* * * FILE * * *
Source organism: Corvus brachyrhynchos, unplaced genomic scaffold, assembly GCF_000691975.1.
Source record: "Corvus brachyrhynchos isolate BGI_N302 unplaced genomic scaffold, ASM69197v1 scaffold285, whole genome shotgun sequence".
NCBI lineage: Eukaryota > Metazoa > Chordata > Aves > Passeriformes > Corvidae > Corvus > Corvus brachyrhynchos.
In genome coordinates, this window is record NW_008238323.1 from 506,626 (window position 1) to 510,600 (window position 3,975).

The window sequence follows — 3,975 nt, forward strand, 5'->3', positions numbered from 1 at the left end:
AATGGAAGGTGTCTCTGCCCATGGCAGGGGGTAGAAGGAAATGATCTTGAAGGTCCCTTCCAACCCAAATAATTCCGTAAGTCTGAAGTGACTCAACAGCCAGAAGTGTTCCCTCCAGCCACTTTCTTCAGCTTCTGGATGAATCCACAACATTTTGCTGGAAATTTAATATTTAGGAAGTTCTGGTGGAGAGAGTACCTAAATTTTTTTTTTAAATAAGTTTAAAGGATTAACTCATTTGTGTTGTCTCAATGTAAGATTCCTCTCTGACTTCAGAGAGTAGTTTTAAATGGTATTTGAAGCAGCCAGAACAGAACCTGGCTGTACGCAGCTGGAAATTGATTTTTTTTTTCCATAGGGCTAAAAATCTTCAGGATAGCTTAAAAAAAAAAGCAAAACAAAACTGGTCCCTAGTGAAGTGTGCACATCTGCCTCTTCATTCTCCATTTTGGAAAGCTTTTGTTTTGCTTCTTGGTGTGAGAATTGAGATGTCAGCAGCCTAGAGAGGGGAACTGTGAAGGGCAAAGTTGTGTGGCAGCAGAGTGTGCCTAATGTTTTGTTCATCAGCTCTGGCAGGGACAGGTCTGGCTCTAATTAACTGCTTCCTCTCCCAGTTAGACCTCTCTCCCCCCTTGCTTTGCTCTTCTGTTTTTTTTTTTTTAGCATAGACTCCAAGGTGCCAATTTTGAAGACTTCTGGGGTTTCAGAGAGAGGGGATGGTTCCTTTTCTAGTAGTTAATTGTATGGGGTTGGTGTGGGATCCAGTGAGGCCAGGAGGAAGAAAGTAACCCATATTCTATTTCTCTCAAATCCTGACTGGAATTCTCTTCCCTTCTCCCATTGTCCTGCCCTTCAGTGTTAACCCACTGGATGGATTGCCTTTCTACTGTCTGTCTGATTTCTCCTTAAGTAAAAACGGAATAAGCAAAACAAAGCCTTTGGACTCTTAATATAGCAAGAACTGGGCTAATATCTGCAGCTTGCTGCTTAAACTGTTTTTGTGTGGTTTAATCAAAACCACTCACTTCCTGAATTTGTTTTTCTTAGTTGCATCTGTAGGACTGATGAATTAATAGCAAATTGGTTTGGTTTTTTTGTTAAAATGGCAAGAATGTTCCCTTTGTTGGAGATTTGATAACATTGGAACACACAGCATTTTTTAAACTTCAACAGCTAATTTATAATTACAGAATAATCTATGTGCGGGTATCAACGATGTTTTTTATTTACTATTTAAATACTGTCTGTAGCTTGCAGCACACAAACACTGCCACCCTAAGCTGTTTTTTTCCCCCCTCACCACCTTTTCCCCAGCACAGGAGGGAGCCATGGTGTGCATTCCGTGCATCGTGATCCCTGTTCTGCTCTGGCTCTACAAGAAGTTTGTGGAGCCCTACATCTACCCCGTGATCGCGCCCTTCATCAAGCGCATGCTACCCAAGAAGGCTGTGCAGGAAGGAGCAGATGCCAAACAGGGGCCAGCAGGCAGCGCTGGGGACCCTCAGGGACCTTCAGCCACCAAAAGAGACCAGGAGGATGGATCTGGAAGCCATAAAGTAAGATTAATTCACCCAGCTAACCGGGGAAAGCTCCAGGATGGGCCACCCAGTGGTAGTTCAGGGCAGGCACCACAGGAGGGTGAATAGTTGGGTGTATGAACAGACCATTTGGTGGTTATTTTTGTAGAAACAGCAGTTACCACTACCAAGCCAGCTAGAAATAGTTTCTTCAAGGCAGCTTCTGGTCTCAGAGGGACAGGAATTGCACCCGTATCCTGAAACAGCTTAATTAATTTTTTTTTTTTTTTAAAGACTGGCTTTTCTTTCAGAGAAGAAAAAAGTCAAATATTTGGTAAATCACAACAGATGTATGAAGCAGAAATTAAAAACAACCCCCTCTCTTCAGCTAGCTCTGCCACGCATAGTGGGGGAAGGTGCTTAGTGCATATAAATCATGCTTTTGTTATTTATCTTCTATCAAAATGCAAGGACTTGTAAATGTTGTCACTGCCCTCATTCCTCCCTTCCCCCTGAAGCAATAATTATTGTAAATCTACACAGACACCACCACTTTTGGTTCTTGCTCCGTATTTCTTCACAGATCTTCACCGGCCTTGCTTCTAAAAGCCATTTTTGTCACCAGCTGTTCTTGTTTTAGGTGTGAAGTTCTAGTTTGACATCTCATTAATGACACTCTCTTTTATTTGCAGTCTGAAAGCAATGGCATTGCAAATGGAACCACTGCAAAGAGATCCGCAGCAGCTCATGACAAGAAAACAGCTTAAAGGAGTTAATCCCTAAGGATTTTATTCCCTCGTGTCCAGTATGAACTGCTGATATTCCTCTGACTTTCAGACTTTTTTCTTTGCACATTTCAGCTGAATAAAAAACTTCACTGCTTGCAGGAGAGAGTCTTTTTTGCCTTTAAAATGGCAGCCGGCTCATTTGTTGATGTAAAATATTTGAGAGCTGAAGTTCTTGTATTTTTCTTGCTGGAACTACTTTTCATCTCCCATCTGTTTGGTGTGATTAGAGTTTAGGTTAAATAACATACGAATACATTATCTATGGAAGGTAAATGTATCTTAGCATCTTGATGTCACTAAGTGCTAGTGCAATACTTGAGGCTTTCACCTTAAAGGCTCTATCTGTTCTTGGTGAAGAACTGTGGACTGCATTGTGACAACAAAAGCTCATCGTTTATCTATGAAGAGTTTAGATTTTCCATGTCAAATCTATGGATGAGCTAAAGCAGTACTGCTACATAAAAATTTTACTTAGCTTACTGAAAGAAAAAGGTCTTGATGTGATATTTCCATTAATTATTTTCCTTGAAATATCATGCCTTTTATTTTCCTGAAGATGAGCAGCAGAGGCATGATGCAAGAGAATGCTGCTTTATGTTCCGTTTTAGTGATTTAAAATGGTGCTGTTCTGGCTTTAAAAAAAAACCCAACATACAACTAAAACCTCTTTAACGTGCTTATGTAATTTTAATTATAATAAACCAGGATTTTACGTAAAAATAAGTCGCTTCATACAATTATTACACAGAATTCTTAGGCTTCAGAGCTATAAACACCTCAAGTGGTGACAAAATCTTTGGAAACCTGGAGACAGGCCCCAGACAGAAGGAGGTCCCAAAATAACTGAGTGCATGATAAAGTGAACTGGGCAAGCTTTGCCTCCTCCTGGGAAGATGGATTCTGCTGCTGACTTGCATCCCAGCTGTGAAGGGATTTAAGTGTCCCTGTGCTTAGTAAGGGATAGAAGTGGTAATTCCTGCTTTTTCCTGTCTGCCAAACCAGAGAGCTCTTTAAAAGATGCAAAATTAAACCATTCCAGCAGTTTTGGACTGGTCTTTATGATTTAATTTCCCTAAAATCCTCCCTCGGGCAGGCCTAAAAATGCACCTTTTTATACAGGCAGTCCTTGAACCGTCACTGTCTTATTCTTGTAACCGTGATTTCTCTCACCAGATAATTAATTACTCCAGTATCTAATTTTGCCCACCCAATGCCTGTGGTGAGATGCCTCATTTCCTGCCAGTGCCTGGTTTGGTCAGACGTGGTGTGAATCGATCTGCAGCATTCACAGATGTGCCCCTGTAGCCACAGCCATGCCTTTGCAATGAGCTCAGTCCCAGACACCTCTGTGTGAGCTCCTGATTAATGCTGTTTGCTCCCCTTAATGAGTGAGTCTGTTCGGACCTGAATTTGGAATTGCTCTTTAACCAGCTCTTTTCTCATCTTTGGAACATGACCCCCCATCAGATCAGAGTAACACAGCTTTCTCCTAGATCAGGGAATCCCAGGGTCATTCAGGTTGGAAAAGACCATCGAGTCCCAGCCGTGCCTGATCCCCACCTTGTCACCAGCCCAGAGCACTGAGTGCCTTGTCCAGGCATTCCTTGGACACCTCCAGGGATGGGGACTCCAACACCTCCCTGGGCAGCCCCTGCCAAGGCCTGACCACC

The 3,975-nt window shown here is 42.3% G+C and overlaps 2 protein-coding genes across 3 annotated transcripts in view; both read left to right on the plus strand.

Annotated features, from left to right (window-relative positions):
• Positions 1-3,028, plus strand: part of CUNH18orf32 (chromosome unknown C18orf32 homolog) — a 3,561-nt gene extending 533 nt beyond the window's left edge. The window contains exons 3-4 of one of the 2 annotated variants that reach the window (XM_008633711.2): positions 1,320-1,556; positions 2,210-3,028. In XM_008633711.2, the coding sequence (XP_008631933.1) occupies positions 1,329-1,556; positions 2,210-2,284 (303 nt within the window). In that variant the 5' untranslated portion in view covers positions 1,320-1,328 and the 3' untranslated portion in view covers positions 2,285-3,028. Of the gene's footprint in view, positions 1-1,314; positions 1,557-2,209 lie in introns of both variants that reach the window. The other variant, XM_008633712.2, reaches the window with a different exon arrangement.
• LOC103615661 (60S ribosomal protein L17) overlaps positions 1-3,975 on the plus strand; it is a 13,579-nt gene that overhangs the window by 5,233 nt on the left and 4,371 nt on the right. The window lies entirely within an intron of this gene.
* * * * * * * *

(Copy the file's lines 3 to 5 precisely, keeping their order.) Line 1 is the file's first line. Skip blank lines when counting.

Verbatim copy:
NCBI lineage: Eukaryota > Metazoa > Chordata > Aves > Passeriformes > Corvidae > Corvus > Corvus brachyrhynchos.
In genome coordinates, this window is record NW_008238323.1 from 506,626 (window position 1) to 510,600 (window position 3,975).

The window sequence follows — 3,975 nt, forward strand, 5'->3', positions numbered from 1 at the left end: